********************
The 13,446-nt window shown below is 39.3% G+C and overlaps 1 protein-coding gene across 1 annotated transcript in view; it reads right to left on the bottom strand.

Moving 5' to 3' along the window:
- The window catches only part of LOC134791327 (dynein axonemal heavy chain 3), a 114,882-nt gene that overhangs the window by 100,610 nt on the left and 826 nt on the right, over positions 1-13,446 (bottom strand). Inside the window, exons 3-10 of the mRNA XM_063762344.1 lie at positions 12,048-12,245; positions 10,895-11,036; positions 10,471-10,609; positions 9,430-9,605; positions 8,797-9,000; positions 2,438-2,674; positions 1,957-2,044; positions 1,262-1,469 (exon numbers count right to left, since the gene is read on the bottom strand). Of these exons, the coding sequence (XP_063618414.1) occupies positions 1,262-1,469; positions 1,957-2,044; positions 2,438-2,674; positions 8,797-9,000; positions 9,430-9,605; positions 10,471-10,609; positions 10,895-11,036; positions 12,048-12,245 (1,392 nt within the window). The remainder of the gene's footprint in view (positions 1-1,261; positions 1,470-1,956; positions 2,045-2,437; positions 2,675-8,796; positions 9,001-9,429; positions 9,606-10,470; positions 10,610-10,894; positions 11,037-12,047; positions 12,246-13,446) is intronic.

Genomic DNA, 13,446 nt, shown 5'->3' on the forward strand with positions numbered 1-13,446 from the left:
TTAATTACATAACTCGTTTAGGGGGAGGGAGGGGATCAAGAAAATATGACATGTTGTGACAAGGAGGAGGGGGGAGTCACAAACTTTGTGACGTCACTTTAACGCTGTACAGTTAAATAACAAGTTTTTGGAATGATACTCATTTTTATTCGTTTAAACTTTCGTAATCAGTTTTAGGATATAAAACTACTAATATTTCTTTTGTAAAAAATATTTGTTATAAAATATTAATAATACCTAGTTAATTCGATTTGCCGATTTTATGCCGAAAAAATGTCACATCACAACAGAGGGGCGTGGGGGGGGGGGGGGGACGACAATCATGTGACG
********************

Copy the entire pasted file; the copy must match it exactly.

The 13,446-nt window shown below is 39.3% G+C and overlaps 1 protein-coding gene across 1 annotated transcript in view; it reads right to left on the bottom strand.

Moving 5' to 3' along the window:
- The window catches only part of LOC134791327 (dynein axonemal heavy chain 3), a 114,882-nt gene that overhangs the window by 100,610 nt on the left and 826 nt on the right, over positions 1-13,446 (bottom strand). Inside the window, exons 3-10 of the mRNA XM_063762344.1 lie at positions 12,048-12,245; positions 10,895-11,036; positions 10,471-10,609; positions 9,430-9,605; positions 8,797-9,000; positions 2,438-2,674; positions 1,957-2,044; positions 1,262-1,469 (exon numbers count right to left, since the gene is read on the bottom strand). Of these exons, the coding sequence (XP_063618414.1) occupies positions 1,262-1,469; positions 1,957-2,044; positions 2,438-2,674; positions 8,797-9,000; positions 9,430-9,605; positions 10,471-10,609; positions 10,895-11,036; positions 12,048-12,245 (1,392 nt within the window). The remainder of the gene's footprint in view (positions 1-1,261; positions 1,470-1,956; positions 2,045-2,437; positions 2,675-8,796; positions 9,001-9,429; positions 9,606-10,470; positions 10,610-10,894; positions 11,037-12,047; positions 12,246-13,446) is intronic.

Genomic DNA, 13,446 nt, shown 5'->3' on the forward strand with positions numbered 1-13,446 from the left:
TTAATTACATAACTCGTTTAGGGGGAGGGAGGGGATCAAGAAAATATGACATGTTGTGACAAGGAGGAGGGGGGAGTCACAAACTTTGTGACGTCACTTTAACGCTGTACAGTTAAATAACAAGTTTTTGGAATGATACTCATTTTTATTCGTTTAAACTTTCGTAATCAGTTTTAGGATATAAAACTACTAATATTTCTTTTGTAAAAAATATTTGTTATAAAATATTAATAATACCTAGTTAATTCGATTTGCCGATTTTATGCCGAAAAAATGTCACATCACAACAGAGGGGCGTGGGGGGGGGGGGGGGACGACAATCATGTGACG